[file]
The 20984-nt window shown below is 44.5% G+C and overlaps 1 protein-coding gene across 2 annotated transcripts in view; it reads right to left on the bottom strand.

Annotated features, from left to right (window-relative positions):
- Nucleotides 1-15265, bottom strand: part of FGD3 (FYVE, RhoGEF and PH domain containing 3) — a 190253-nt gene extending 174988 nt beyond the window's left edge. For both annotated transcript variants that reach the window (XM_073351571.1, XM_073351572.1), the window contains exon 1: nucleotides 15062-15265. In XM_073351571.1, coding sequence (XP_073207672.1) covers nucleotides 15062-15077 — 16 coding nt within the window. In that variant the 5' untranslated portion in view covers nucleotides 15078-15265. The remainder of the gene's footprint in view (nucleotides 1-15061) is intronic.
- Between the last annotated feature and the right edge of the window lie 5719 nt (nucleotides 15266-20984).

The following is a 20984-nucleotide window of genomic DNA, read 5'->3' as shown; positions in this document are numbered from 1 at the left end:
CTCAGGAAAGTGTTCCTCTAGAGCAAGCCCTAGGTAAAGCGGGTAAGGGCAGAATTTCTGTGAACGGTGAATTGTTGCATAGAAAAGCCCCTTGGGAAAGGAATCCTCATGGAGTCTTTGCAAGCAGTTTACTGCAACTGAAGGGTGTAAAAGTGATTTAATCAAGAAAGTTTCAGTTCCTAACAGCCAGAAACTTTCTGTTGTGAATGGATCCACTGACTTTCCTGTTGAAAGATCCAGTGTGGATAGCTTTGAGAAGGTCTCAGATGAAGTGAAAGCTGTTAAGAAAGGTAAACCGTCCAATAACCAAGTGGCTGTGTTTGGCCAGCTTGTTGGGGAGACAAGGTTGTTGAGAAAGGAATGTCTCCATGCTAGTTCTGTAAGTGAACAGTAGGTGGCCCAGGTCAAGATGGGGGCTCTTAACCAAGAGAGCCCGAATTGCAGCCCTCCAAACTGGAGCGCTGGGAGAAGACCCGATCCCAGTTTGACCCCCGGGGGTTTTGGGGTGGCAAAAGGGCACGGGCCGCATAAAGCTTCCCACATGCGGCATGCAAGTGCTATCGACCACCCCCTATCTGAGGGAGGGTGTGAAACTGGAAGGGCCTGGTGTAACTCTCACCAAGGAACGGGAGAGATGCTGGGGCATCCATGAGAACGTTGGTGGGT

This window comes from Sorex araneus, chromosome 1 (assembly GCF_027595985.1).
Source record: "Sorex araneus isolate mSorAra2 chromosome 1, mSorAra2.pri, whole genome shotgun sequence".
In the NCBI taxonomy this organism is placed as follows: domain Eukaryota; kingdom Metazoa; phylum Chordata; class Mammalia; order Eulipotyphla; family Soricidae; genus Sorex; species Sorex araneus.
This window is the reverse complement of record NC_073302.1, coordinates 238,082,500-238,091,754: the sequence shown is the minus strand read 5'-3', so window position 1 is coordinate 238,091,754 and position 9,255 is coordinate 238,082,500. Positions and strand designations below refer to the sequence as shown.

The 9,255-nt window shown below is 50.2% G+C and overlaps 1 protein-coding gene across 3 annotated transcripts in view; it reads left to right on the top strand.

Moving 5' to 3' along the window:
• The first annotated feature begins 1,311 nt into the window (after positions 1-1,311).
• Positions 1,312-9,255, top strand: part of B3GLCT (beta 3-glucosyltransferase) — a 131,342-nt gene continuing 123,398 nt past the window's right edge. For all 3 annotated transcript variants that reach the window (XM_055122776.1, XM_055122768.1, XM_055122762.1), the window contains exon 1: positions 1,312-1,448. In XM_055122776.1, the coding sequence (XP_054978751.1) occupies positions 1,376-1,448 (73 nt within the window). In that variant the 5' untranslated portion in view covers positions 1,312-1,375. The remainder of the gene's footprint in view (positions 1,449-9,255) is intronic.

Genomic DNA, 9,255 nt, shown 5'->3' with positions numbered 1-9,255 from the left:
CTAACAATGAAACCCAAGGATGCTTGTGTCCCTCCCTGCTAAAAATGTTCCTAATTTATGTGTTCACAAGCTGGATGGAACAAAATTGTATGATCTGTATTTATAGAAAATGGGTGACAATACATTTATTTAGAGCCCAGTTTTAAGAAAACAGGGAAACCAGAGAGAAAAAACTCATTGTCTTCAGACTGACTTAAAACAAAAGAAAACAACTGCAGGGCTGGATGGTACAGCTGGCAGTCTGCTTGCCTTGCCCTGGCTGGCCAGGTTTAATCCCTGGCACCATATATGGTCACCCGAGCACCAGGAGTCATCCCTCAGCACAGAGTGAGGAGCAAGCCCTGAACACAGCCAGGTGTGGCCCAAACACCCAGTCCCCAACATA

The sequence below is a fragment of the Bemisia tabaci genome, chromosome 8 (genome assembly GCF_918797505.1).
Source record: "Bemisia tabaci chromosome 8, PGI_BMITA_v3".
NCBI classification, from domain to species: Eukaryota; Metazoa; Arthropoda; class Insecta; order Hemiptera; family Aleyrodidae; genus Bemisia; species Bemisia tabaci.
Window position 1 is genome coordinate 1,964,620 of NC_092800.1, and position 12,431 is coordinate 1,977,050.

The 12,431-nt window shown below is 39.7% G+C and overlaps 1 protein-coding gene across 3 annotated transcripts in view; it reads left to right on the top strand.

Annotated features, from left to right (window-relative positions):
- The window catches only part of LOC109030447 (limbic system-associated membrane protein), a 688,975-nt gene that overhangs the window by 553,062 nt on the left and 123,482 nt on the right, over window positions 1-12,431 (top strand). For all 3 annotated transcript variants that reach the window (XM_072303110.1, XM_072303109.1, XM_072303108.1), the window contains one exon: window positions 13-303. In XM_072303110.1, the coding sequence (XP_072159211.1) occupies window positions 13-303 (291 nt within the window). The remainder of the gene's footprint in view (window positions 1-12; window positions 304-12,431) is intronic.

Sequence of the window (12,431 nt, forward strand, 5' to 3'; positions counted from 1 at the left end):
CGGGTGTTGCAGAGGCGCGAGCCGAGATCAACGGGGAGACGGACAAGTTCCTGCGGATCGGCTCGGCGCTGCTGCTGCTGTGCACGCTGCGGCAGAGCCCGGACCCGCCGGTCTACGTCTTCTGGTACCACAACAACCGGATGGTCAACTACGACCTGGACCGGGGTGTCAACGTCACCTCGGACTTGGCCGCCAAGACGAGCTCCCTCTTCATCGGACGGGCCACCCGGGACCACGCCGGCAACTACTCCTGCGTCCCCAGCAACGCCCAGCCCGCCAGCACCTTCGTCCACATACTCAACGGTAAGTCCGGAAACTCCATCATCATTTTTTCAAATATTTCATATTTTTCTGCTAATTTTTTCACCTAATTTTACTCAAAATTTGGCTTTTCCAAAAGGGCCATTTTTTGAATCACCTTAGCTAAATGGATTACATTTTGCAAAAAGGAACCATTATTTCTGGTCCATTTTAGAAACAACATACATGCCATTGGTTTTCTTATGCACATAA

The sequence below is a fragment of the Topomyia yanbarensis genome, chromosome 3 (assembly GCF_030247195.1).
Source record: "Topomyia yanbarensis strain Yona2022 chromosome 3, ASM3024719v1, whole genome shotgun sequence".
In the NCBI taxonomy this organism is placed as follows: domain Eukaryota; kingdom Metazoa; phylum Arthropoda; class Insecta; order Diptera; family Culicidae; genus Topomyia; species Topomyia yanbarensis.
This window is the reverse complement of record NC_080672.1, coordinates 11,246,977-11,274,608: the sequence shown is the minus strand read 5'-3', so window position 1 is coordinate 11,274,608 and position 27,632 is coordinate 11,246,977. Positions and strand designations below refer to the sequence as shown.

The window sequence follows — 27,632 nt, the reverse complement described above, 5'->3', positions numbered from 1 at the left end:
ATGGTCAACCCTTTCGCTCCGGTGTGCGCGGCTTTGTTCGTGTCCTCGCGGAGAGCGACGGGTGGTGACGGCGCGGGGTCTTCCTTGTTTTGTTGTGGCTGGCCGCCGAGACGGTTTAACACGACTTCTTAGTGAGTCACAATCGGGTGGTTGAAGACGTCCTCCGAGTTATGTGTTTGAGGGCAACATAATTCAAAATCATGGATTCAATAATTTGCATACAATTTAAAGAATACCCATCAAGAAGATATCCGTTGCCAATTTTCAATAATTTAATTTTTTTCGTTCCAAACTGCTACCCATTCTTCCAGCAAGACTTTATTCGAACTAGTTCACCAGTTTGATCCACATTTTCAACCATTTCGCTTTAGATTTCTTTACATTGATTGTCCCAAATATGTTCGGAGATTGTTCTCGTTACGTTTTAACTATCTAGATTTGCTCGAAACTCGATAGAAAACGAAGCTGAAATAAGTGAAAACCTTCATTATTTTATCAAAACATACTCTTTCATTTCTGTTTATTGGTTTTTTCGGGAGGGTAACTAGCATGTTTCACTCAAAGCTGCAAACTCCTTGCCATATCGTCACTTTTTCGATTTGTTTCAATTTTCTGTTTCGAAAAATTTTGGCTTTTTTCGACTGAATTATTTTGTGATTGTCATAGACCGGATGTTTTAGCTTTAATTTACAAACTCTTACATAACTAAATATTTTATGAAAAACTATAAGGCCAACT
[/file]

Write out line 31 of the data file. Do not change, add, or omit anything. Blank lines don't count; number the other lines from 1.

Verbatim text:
ATGGTCAACCCTTTCGCTCCGGTGTGCGCGGCTTTGTTCGTGTCCTCGCGGAGAGCGACGGGTGGTGACGGCGCGGGGTCTTCCTTGTTTTGTTGTGGCTGGCCGCCGAGACGGTTTAACACGACTTCTTAGTGAGTCACAATCGGGTGGTTGAAGACGTCCTCCGAGTTATGTGTTTGAGGGCAACATAATTCAAAATCATGGATTCAATAATTTGCATACAATTTAAAGAATACCCATCAAGAAGATATCCGTTGCCAATTTTCAATAATTTAATTTTTTTCGTTCCAAACTGCTACCCATTCTTCCAGCAAGACTTTATTCGAACTAGTTCACCAGTTTGATCCACATTTTCAACCATTTCGCTTTAGATTTCTTTACATTGATTGTCCCAAATATGTTCGGAGATTGTTCTCGTTACGTTTTAACTATCTAGATTTGCTCGAAACTCGATAGAAAACGAAGCTGAAATAAGTGAAAACCTTCATTATTTTATCAAAACATACTCTTTCATTTCTGTTTATTGGTTTTTTCGGGAGGGTAACTAGCATGTTTCACTCAAAGCTGCAAACTCCTTGCCATATCGTCACTTTTTCGATTTGTTTCAATTTTCTGTTTCGAAAAATTTTGGCTTTTTTCGACTGAATTATTTTGTGATTGTCATAGACCGGATGTTTTAGCTTTAATTTACAAACTCTTACATAACTAAATATTTTATGAAAAACTATAAGGCCAACT